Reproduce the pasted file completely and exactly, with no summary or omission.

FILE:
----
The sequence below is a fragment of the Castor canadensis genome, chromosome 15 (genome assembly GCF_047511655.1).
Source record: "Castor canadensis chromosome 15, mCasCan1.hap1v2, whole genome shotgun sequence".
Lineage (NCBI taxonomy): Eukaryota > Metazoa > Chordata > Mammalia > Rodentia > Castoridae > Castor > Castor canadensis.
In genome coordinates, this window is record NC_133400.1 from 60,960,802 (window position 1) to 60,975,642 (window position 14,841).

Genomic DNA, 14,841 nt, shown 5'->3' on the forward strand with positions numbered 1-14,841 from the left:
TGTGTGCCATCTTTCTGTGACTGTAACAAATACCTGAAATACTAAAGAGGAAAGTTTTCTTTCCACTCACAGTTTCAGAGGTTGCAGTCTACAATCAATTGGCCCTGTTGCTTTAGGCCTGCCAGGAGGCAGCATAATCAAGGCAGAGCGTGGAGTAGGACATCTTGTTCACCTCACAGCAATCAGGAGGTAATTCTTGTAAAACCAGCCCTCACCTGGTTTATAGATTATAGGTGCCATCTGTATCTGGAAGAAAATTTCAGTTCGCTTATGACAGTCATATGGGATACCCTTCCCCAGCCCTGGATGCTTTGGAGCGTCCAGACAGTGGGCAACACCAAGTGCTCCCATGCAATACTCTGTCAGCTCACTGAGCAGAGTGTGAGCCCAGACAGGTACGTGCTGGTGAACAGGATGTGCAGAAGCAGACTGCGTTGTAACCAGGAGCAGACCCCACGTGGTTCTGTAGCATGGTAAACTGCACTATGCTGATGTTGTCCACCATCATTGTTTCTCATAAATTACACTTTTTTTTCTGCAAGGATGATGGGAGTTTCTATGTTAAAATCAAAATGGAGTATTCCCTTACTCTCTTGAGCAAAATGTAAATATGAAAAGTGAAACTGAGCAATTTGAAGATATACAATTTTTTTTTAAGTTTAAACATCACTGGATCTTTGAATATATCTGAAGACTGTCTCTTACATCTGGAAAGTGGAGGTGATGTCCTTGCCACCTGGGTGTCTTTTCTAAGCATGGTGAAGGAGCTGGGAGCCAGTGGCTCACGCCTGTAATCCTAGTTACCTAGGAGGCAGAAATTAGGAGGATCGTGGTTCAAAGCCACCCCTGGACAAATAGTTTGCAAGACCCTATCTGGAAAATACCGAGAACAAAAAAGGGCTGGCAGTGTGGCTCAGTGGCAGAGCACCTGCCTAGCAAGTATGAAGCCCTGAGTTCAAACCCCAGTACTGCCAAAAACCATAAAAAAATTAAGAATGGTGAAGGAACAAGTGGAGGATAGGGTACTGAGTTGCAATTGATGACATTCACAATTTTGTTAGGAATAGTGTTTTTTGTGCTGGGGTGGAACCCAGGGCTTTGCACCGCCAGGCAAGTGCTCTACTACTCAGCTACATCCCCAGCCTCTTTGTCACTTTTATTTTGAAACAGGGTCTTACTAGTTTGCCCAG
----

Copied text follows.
The sequence below is a fragment of the Castor canadensis genome, chromosome 15 (genome assembly GCF_047511655.1).
Source record: "Castor canadensis chromosome 15, mCasCan1.hap1v2, whole genome shotgun sequence".
Lineage (NCBI taxonomy): Eukaryota > Metazoa > Chordata > Mammalia > Rodentia > Castoridae > Castor > Castor canadensis.
In genome coordinates, this window is record NC_133400.1 from 60,960,802 (window position 1) to 60,975,642 (window position 14,841).

Genomic DNA, 14,841 nt, shown 5'->3' on the forward strand with positions numbered 1-14,841 from the left:
TGTGTGCCATCTTTCTGTGACTGTAACAAATACCTGAAATACTAAAGAGGAAAGTTTTCTTTCCACTCACAGTTTCAGAGGTTGCAGTCTACAATCAATTGGCCCTGTTGCTTTAGGCCTGCCAGGAGGCAGCATAATCAAGGCAGAGCGTGGAGTAGGACATCTTGTTCACCTCACAGCAATCAGGAGGTAATTCTTGTAAAACCAGCCCTCACCTGGTTTATAGATTATAGGTGCCATCTGTATCTGGAAGAAAATTTCAGTTCGCTTATGACAGTCATATGGGATACCCTTCCCCAGCCCTGGATGCTTTGGAGCGTCCAGACAGTGGGCAACACCAAGTGCTCCCATGCAATACTCTGTCAGCTCACTGAGCAGAGTGTGAGCCCAGACAGGTACGTGCTGGTGAACAGGATGTGCAGAAGCAGACTGCGTTGTAACCAGGAGCAGACCCCACGTGGTTCTGTAGCATGGTAAACTGCACTATGCTGATGTTGTCCACCATCATTGTTTCTCATAAATTACACTTTTTTTTCTGCAAGGATGATGGGAGTTTCTATGTTAAAATCAAAATGGAGTATTCCCTTACTCTCTTGAGCAAAATGTAAATATGAAAAGTGAAACTGAGCAATTTGAAGATATACAATTTTTTTTTAAGTTTAAACATCACTGGATCTTTGAATATATCTGAAGACTGTCTCTTACATCTGGAAAGTGGAGGTGATGTCCTTGCCACCTGGGTGTCTTTTCTAAGCATGGTGAAGGAGCTGGGAGCCAGTGGCTCACGCCTGTAATCCTAGTTACCTAGGAGGCAGAAATTAGGAGGATCGTGGTTCAAAGCCACCCCTGGACAAATAGTTTGCAAGACCCTATCTGGAAAATACCGAGAACAAAAAAGGGCTGGCAGTGTGGCTCAGTGGCAGAGCACCTGCCTAGCAAGTATGAAGCCCTGAGTTCAAACCCCAGTACTGCCAAAAACCATAAAAAAATTAAGAATGGTGAAGGAACAAGTGGAGGATAGGGTACTGAGTTGCAATTGATGACATTCACAATTTTGTTAGGAATAGTGTTTTTTGTGCTGGGGTGGAACCCAGGGCTTTGCACCGCCAGGCAAGTGCTCTACTACTCAGCTACATCCCCAGCCTCTTTGTCACTTTTATTTTGAAACAGGGTCTTACTAGTTTGCCCAG